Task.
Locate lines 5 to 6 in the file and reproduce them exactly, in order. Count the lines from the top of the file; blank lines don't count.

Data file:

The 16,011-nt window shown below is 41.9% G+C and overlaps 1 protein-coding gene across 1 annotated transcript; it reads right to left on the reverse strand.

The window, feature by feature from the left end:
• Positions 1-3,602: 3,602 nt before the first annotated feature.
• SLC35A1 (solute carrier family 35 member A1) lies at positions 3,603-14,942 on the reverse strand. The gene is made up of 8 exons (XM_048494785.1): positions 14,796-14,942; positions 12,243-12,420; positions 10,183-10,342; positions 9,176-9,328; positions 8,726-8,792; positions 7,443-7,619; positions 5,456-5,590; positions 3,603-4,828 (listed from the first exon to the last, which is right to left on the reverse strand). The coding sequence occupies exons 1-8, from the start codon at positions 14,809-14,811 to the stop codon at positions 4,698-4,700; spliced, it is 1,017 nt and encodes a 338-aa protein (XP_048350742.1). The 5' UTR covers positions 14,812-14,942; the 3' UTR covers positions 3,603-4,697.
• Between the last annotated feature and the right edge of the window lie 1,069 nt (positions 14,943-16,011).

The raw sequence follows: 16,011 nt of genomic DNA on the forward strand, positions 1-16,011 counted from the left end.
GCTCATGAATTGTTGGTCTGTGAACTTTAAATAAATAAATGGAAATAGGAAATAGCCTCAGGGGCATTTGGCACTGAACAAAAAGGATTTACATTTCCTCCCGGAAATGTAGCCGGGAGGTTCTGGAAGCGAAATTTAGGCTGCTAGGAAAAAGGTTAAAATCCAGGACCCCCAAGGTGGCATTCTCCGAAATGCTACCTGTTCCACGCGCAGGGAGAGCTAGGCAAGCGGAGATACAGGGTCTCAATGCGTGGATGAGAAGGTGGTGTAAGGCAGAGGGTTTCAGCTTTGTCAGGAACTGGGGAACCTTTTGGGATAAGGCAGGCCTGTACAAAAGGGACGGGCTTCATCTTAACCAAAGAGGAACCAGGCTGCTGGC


• Between the last annotated feature and the right edge of the window lie 1,069 nt (positions 14,943-16,011).

The raw sequence follows: 16,011 nt of genomic DNA on the forward strand, positions 1-16,011 counted from the left end.